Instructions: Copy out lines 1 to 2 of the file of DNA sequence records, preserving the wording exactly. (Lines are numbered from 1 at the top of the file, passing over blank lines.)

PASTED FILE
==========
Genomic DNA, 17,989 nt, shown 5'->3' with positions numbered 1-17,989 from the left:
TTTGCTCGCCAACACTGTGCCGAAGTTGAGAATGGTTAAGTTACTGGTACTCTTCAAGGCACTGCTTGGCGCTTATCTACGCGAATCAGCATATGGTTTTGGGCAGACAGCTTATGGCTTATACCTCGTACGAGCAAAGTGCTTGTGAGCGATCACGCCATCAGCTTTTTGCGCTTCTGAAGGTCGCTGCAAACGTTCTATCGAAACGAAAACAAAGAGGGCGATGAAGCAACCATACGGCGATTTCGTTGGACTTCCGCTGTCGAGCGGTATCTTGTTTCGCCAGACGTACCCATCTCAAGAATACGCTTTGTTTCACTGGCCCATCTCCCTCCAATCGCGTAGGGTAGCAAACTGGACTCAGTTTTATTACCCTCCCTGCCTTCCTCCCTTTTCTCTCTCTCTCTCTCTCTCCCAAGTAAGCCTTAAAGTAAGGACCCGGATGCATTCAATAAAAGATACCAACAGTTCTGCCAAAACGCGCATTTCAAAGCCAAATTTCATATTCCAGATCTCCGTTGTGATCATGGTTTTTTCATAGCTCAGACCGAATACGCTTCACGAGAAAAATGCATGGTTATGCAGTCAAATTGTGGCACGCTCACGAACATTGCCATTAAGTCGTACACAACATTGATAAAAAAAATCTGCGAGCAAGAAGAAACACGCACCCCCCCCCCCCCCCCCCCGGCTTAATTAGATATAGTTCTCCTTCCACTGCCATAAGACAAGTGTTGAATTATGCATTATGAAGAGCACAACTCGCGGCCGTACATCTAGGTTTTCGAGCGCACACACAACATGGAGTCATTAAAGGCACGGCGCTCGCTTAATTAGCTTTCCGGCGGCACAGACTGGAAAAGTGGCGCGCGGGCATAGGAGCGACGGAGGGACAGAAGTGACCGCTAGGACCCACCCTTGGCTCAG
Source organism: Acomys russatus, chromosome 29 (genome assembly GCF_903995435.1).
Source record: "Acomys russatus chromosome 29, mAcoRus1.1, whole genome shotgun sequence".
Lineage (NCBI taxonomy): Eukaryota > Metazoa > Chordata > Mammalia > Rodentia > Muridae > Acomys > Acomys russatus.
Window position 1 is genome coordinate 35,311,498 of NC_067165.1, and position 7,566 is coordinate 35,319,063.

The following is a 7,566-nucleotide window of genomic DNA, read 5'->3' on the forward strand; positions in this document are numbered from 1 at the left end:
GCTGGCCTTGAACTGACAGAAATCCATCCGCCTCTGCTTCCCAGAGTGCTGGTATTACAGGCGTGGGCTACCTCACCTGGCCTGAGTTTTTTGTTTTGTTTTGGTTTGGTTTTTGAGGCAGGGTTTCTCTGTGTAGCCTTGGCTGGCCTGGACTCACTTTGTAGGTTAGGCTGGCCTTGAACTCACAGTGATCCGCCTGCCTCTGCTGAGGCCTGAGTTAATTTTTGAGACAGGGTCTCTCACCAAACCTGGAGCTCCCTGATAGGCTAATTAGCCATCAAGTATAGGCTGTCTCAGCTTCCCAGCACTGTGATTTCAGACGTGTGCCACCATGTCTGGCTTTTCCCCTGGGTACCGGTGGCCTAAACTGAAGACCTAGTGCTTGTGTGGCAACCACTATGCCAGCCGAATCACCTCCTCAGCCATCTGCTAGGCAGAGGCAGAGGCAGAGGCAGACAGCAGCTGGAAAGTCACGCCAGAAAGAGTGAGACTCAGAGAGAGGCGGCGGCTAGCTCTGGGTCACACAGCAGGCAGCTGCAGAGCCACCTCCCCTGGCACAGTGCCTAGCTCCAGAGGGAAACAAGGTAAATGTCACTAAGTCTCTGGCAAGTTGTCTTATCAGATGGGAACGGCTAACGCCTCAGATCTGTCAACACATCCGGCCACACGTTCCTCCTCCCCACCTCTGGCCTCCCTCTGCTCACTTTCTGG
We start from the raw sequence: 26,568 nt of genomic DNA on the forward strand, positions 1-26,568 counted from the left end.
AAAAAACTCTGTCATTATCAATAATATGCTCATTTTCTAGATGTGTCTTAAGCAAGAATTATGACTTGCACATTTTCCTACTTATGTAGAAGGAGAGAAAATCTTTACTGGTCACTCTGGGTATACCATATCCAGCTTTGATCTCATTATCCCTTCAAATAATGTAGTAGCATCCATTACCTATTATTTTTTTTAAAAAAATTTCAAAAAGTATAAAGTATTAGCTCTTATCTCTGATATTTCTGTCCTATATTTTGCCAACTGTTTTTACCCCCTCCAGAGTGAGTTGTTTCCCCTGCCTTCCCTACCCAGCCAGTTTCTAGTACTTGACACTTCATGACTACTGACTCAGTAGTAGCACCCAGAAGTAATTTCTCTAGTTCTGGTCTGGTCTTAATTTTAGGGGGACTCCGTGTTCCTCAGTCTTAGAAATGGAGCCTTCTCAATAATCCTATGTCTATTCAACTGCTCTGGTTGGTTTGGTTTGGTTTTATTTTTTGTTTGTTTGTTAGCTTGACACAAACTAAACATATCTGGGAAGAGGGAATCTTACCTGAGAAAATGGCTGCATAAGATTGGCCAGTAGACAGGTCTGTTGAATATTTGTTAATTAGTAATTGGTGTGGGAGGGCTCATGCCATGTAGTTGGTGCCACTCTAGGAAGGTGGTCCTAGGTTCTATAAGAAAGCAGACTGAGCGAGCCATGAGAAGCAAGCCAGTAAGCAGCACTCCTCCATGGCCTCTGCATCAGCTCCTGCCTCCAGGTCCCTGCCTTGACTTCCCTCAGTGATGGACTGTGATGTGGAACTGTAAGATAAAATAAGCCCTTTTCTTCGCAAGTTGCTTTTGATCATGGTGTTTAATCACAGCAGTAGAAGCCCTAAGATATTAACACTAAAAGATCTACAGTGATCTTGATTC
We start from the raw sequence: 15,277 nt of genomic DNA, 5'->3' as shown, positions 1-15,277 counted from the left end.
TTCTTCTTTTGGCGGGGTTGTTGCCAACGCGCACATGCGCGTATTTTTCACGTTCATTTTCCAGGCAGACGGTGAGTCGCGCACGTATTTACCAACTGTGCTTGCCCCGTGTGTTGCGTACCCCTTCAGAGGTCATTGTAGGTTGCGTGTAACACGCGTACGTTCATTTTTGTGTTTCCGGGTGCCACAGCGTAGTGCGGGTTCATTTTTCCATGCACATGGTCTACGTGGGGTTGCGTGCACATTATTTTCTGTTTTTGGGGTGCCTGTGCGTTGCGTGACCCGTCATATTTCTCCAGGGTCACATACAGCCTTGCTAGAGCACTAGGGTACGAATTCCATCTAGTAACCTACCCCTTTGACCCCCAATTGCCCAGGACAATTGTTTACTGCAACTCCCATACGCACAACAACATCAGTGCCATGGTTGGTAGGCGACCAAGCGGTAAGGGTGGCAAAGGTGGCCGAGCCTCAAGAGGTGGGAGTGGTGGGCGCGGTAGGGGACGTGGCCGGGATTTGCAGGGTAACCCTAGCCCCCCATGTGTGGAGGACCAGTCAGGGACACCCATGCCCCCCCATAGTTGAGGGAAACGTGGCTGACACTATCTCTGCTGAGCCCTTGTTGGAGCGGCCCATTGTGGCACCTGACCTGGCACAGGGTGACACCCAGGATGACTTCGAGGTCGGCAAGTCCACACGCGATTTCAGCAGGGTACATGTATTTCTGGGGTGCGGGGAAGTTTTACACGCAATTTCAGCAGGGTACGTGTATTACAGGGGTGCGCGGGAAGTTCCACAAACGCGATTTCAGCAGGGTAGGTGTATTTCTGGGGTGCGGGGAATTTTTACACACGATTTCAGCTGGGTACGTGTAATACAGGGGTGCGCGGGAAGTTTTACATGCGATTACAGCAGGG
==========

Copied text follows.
Genomic DNA, 17,989 nt, shown 5'->3' with positions numbered 1-17,989 from the left:
TTTGCTCGCCAACACTGTGCCGAAGTTGAGAATGGTTAAGTTACTGGTACTCTTCAAGGCACTGCTTGGCGCTTATCTACGCGAATCAGCATATGGTTTTGGGCAGACAGCTTATGGCTTATACCTCGTACGAGCAAAGTGCTTGTGAGCGATCACGCCATCAGCTTTTTGCGCTTCTGAAGGTCGCTGCAAACGTTCTATCGAAACGAAAACAAAGAGGGCGATGAAGCAACCATACGGCGATTTCGTTGGACTTCCGCTGTCGAGCGGTATCTTGTTTCGCCAGACGTACCCATCTCAAGAATACGCTTTGTTTCACTGGCCCATCTCCCTCCAATCGCGTAGGGTAGCAAACTGGACTCAGTTTTATTACCCTCCCTGCCTTCCTCCCTTTTCTCTCTCTCTCTCTCTCTCCCAAGTAAGCCTTAAAGTAAGGACCCGGATGCATTCAATAAAAGATACCAACAGTTCTGCCAAAACGCGCATTTCAAAGCCAAATTTCATATTCCAGATCTCCGTTGTGATCATGGTTTTTTCATAGCTCAGACCGAATACGCTTCACGAGAAAAATGCATGGTTATGCAGTCAAATTGTGGCACGCTCACGAACATTGCCATTAAGTCGTACACAACATTGATAAAAAAAATCTGCGAGCAAGAAGAAACACGCACCCCCCCCCCCCCCCCCCCGGCTTAATTAGATATAGTTCTCCTTCCACTGCCATAAGACAAGTGTTGAATTATGCATTATGAAGAGCACAACTCGCGGCCGTACATCTAGGTTTTCGAGCGCACACACAACATGGAGTCATTAAAGGCACGGCGCTCGCTTAATTAGCTTTCCGGCGGCACAGACTGGAAAAGTGGCGCGCGGGCATAGGAGCGACGGAGGGACAGAAGTGACCGCTAGGACCCACCCTTGGCTCAG